The Six Types of Motivation

Chris Young of The Rainmaker Group left a comment on the syndication of my blog over at Brazen Careerist that offered an interesting perspective on what really motivates people. I wanted to share it with everyone here:

The short answer is not everyone is motivated by the same things. I have found that there are 6 major “types” of motivators. With each type of motivator, I am including an example of an activity or reward that can motivate the person more appropriately.

1. Utilitarian – motivation for money as well as efficiency. People high in this particular value are more “careful” with how they spend their time, energy, and may want to make more money. $1000 in cash may motivate.

2. Knowledge – motivation to learn, to understand the “truth” about something. People with a high knowledge “factor” may want to spend more time learning. The reward may be to actually send them to additional learning opportunities as a reward. Literally a reward for learning and completing a test may be additional learning. A $1000 learning program may motivate.

3. Social – motivation to help others. A proper reward for someone with a high Social motivator may be to give them a day off to give back to the community. A $1000 donated to a desired cause may motivate.

4. Aesthetic – motivation for nice things, surroundings, clothing, life-fulfillment. A reward for someone with a high Aesthetic may be to give them a pass to an art gallery, a gift certificate to a high-end clothing store, a home-decorating gift card, or a pass to bungee jumping. A $1000 membership to several museums may motivate.

5. Power – motivation to control one’s own destiny as well as the destiny of others. A way to motivate someone with a higher power motivation is to let them lead a project, lead others, or perhaps a gift certificate for professional career planning. A $1000 investemnt in leadership development may motivate.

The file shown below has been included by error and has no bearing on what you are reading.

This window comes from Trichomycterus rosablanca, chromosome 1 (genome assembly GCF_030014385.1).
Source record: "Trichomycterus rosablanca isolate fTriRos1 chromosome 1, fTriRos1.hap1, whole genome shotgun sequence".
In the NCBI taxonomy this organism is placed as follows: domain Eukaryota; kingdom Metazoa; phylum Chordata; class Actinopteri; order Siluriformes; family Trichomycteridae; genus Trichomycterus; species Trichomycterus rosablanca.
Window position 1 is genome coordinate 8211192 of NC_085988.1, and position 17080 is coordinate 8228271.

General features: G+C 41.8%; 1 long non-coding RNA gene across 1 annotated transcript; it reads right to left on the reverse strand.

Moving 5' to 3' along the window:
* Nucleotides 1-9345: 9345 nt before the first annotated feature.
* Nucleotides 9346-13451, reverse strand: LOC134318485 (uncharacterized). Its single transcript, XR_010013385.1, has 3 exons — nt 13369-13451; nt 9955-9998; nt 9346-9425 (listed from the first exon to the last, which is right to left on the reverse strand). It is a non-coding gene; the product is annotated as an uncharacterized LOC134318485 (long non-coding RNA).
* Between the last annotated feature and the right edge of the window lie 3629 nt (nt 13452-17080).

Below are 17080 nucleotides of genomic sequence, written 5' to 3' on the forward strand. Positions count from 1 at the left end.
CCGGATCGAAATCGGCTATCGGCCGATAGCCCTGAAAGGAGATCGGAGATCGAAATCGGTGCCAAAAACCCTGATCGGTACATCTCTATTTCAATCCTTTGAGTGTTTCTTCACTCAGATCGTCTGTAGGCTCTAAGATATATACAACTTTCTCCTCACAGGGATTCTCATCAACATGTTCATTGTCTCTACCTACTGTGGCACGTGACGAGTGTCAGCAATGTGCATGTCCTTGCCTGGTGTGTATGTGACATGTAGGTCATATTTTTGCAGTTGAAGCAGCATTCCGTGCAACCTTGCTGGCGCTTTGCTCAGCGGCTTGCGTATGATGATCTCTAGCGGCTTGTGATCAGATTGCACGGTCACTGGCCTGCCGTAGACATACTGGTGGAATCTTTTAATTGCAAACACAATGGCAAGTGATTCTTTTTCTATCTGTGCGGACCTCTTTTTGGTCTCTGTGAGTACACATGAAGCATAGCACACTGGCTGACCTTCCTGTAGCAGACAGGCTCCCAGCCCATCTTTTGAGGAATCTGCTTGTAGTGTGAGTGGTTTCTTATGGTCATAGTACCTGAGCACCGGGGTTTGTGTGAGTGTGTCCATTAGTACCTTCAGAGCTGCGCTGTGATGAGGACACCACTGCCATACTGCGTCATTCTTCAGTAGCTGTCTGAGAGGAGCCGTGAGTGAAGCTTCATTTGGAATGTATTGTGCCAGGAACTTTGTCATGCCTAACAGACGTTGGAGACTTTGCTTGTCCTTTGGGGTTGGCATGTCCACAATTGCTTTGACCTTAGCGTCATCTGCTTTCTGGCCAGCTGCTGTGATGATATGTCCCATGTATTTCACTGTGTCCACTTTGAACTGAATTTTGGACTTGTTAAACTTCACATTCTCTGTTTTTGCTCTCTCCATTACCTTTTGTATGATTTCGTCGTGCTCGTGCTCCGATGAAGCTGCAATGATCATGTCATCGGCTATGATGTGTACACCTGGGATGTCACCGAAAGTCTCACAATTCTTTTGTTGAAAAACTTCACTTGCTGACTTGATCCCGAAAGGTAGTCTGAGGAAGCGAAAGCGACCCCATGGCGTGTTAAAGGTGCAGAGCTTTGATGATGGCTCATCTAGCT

6. Tradition – motivation to live one’s life according to a set standard. Depending upon one’s beliefs, a person may be motivated by their specific belief system and any type of respect of or recognition of this belief system. A $1000 donation to someone’s belief system may motivate.

The assumption that money motivates everyone is not a true assumption. In fact one person’s motivations may offend another person. There are resources one may use to identify what motivates someone. At the very least, the best thing to do is create a short survey specific to each person to identify what best motivates them. In other words – ask – do not assume.

Thank you Chris for your insightful comments.

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13 responses »

  1. I found this post to be humorous. I’m not sure it was supposed to be. This is because it said that money does not motivate everyone, then it used a $1000 donation as a stand-in for all six types of people.

    So in other words money _can_ motivate everyone.

    I think that money motivates more than ever today because the way the system works. That is, there is no way to get food unless you have money. Therefore, you will starve to death unless you conform in some way.

    People who try to eat without plugging into the money system are looked down upon such as freegans.

    I think that this will change due to the renaissance in farming. There are places you can work for room and board. There are people who are getting into bartering. There are people with their own farms. Finally, a way to see if it really is money or the fact that we need to eat and sleep at least once every 24 hours or feel fairly uncomfortable.

  2. I think I’m motivated by curiosity…how do we do things? how can we make them better? But I’m also a sucker for passion. If someone shows a genuine passion for whatever they’re working on, it’s usually hard for me not be motivated.

  3. I think the topic needs to be a little more serious when it talks of motivation cause it left me pretty uncovinced, though i kept it for a later read when i read the title…….

  4. Just came across this post, a few things to note: